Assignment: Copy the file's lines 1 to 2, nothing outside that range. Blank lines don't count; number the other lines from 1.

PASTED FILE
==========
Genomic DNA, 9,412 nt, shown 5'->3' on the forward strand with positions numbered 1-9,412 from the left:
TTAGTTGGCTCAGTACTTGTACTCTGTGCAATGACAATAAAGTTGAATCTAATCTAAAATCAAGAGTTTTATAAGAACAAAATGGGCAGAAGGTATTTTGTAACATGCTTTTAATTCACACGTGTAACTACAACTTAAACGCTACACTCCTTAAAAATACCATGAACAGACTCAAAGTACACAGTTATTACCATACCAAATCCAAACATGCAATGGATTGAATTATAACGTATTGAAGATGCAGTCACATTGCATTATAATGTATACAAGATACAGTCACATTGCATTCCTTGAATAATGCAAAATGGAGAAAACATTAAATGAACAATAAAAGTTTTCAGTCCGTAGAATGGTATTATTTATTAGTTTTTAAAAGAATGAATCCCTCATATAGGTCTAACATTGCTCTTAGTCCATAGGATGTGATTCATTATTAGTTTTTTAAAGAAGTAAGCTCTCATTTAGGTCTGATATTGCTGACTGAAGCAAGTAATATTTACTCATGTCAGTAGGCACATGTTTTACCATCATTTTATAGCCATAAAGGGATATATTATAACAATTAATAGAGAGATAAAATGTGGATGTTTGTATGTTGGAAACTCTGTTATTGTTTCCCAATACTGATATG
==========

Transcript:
Genomic DNA, 9,412 nt, shown 5'->3' on the forward strand with positions numbered 1-9,412 from the left:
TTAGTTGGCTCAGTACTTGTACTCTGTGCAATGACAATAAAGTTGAATCTAATCTAAAATCAAGAGTTTTATAAGAACAAAATGGGCAGAAGGTATTTTGTAACATGCTTTTAATTCACACGTGTAACTACAACTTAAACGCTACACTCCTTAAAAATACCATGAACAGACTCAAAGTACACAGTTATTACCATACCAAATCCAAACATGCAATGGATTGAATTATAACGTATTGAAGATGCAGTCACATTGCATTATAATGTATACAAGATACAGTCACATTGCATTCCTTGAATAATGCAAAATGGAGAAAACATTAAATGAACAATAAAAGTTTTCAGTCCGTAGAATGGTATTATTTATTAGTTTTTAAAAGAATGAATCCCTCATATAGGTCTAACATTGCTCTTAGTCCATAGGATGTGATTCATTATTAGTTTTTTAAAGAAGTAAGCTCTCATTTAGGTCTGATATTGCTGACTGAAGCAAGTAATATTTACTCATGTCAGTAGGCACATGTTTTACCATCATTTTATAGCCATAAAGGGATATATTATAACAATTAATAGAGAGATAAAATGTGGATGTTTGTATGTTGGAAACTCTGTTATTGTTTCCCAATACTGATATG